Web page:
Round 2, Pick 52 Overall: Jamie Collins, DE/OLB, Southern Mississippi
With the team’s first selection, the Patriots added an athletic edge-rusher in Jamie Collins. Although he played for a college bottom feeder that went 0-12 and was coached by three different coordinators, Collins has the abilities you can’t teach. The NFL Scouting Combine was the venue for those abilities to be showcased. In Indianapolis, Collins was one of the top positional performers in the 40-yard dash, the vertical jump, the broad jump, the 60-yard shuttle and New England’s personal favorite: the three-cone drill.
A converted quarterback, safety and inside linebacker, Collins may be a bit of a ‘tweener in the NFL. He’s not New England’s prototypical “Elephant,” as he’s 6’3” and 250 pounds. He may be more of a third-down pass-rusher and a special teams stalwart initially, but his production with the Golden Eagles can’t be shrugged off. Collins posted 92 tackles, 10 sacks and five pass deflections as a senior in 2012. He does not miss tackles and is light on his feet, which should bode well for him in sub packages.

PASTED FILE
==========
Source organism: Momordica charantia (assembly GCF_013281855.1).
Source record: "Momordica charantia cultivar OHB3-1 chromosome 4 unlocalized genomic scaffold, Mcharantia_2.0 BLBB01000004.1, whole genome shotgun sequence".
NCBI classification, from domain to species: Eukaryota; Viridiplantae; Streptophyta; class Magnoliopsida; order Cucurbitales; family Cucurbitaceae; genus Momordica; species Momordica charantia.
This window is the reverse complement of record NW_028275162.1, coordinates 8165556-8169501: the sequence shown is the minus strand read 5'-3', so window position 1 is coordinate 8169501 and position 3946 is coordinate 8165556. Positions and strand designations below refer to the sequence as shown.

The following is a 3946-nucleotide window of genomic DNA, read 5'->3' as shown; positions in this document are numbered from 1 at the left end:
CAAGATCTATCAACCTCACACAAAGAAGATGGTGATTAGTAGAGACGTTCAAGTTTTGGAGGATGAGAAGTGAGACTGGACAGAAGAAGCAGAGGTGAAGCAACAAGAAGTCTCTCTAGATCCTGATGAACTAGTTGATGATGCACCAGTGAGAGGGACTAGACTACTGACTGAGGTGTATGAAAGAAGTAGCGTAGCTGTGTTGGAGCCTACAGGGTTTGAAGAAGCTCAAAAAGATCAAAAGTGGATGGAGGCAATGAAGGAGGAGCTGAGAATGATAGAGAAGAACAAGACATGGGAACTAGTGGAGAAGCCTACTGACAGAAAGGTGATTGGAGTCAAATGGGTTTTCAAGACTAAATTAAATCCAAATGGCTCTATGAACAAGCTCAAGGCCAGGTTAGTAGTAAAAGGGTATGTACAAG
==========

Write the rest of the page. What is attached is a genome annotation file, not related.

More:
Ultimately, Collins is valuable insurance with both Rob Ninkovich and Brandon Spikes, who are both heading into the final year of their deals. While many would have elected to go with Boise State cornerback Jamar Taylor with this pick, New England was thinking years ahead in a different direction.
Round 2, Pick 59 Overall: Aaron Dobson, WR, Marshall
Who would have thought the Patriots’ first two picks would be out of Conference USA? At the end of Round 2, the Patriots addressed the wide receiver position with Marshall deep threat Aaron Dobson. And yes, that’s the same school that produced Randy Moss and Troy Brown.